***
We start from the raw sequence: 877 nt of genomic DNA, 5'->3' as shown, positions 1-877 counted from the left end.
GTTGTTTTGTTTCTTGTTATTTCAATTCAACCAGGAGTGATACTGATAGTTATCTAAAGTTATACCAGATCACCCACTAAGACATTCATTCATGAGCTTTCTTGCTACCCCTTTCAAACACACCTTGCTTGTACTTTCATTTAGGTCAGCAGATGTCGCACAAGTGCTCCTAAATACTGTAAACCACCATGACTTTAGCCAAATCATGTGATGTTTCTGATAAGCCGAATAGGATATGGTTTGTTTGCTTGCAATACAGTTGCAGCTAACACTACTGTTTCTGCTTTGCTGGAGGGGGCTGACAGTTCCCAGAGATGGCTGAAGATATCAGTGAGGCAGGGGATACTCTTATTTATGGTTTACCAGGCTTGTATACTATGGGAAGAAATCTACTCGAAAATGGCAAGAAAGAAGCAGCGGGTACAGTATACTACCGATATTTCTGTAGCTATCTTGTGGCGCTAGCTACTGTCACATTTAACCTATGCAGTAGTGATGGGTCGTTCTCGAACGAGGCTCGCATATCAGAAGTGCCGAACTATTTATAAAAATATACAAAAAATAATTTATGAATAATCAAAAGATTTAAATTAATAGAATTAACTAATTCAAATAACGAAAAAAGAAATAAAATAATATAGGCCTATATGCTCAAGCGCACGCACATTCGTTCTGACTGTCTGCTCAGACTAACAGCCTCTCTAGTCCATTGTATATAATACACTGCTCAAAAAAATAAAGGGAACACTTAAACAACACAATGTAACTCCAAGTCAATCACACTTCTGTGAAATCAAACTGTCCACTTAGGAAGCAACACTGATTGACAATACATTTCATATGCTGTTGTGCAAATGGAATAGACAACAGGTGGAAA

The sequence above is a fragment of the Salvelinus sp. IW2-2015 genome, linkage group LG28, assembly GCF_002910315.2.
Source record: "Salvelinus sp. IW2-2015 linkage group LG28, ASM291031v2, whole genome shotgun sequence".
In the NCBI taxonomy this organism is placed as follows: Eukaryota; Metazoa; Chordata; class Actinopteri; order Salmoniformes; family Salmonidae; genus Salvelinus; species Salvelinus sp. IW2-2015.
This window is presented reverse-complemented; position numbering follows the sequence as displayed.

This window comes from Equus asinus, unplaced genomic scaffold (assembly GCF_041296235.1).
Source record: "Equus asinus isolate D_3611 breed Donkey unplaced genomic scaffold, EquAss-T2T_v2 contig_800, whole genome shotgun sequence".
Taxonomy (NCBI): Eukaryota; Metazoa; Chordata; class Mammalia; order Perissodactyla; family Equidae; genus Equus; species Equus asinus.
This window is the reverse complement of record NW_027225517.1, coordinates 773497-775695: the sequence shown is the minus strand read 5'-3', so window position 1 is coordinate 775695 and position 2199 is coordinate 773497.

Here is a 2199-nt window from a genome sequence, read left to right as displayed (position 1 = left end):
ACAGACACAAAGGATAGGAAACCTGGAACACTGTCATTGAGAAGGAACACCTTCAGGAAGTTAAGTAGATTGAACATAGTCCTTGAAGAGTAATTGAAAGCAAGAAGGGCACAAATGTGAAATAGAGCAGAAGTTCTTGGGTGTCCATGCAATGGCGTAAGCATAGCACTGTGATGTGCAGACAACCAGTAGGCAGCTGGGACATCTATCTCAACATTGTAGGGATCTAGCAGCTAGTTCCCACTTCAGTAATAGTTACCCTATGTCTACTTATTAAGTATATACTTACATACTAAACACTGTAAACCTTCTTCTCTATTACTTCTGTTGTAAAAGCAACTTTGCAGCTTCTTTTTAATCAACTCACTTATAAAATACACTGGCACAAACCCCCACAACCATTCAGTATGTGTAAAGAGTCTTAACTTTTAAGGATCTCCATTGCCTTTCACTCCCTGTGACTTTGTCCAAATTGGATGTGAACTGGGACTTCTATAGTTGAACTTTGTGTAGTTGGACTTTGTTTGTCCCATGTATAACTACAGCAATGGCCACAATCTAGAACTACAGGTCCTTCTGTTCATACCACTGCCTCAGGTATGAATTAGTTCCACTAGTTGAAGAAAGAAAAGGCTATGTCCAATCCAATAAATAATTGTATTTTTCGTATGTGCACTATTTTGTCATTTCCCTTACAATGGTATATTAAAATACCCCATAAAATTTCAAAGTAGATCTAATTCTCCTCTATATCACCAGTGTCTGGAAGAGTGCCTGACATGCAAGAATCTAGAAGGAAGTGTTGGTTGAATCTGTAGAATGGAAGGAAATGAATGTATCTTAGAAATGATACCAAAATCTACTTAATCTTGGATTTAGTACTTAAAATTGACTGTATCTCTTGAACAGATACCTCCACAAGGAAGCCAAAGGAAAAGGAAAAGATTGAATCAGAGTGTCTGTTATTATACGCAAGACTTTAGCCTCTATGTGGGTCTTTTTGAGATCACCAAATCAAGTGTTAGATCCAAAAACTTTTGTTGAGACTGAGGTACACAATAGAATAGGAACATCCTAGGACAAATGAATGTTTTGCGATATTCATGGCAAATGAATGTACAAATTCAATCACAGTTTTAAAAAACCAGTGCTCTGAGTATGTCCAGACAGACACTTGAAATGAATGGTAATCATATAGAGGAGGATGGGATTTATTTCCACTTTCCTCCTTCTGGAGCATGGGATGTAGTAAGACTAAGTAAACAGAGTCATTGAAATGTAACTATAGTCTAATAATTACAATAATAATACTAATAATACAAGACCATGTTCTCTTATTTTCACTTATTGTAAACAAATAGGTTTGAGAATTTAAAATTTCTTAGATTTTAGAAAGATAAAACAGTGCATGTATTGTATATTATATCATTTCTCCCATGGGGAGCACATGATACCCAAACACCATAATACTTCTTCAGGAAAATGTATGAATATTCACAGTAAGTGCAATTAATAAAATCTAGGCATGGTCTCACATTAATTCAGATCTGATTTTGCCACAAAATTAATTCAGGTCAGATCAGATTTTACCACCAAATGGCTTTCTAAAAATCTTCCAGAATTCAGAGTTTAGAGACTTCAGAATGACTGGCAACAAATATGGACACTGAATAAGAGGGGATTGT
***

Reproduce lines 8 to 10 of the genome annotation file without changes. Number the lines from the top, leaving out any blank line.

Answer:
Source record: "Equus asinus isolate D_3611 breed Donkey unplaced genomic scaffold, EquAss-T2T_v2 contig_800, whole genome shotgun sequence".
Taxonomy (NCBI): Eukaryota; Metazoa; Chordata; class Mammalia; order Perissodactyla; family Equidae; genus Equus; species Equus asinus.
This window is the reverse complement of record NW_027225517.1, coordinates 773497-775695: the sequence shown is the minus strand read 5'-3', so window position 1 is coordinate 775695 and position 2199 is coordinate 773497.